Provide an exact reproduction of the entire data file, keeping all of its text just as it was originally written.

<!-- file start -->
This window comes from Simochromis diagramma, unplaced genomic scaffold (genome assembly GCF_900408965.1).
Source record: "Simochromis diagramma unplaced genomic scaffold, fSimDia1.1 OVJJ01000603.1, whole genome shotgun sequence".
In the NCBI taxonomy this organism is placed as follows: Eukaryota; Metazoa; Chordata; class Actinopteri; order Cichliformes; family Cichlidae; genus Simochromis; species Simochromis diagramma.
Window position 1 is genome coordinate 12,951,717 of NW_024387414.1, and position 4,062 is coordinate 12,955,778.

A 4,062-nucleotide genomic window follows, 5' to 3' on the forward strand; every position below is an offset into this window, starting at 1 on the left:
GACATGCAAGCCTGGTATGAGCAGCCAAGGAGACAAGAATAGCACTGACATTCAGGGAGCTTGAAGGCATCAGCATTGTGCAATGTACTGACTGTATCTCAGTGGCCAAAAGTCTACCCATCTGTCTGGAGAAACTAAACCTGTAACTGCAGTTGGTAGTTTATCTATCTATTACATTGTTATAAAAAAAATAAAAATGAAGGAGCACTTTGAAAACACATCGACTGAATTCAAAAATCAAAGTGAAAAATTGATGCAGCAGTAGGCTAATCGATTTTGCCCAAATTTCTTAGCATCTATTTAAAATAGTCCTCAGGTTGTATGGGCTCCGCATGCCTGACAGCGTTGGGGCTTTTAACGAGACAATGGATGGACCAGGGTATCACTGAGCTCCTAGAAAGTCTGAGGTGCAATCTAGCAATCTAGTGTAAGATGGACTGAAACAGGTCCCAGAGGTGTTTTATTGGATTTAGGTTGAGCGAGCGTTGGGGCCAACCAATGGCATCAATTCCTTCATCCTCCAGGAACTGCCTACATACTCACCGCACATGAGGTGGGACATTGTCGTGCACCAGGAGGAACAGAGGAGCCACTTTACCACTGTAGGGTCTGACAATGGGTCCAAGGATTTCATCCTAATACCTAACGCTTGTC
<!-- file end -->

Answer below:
This window comes from Simochromis diagramma, unplaced genomic scaffold (genome assembly GCF_900408965.1).
Source record: "Simochromis diagramma unplaced genomic scaffold, fSimDia1.1 OVJJ01000603.1, whole genome shotgun sequence".
In the NCBI taxonomy this organism is placed as follows: Eukaryota; Metazoa; Chordata; class Actinopteri; order Cichliformes; family Cichlidae; genus Simochromis; species Simochromis diagramma.
Window position 1 is genome coordinate 12,951,717 of NW_024387414.1, and position 4,062 is coordinate 12,955,778.

A 4,062-nucleotide genomic window follows, 5' to 3' on the forward strand; every position below is an offset into this window, starting at 1 on the left:
GACATGCAAGCCTGGTATGAGCAGCCAAGGAGACAAGAATAGCACTGACATTCAGGGAGCTTGAAGGCATCAGCATTGTGCAATGTACTGACTGTATCTCAGTGGCCAAAAGTCTACCCATCTGTCTGGAGAAACTAAACCTGTAACTGCAGTTGGTAGTTTATCTATCTATTACATTGTTATAAAAAAAATAAAAATGAAGGAGCACTTTGAAAACACATCGACTGAATTCAAAAATCAAAGTGAAAAATTGATGCAGCAGTAGGCTAATCGATTTTGCCCAAATTTCTTAGCATCTATTTAAAATAGTCCTCAGGTTGTATGGGCTCCGCATGCCTGACAGCGTTGGGGCTTTTAACGAGACAATGGATGGACCAGGGTATCACTGAGCTCCTAGAAAGTCTGAGGTGCAATCTAGCAATCTAGTGTAAGATGGACTGAAACAGGTCCCAGAGGTGTTTTATTGGATTTAGGTTGAGCGAGCGTTGGGGCCAACCAATGGCATCAATTCCTTCATCCTCCAGGAACTGCCTACATACTCACCGCACATGAGGTGGGACATTGTCGTGCACCAGGAGGAACAGAGGAGCCACTTTACCACTGTAGGGTCTGACAATGGGTCCAAGGATTTCATCCTAATACCTAACGCTTGTC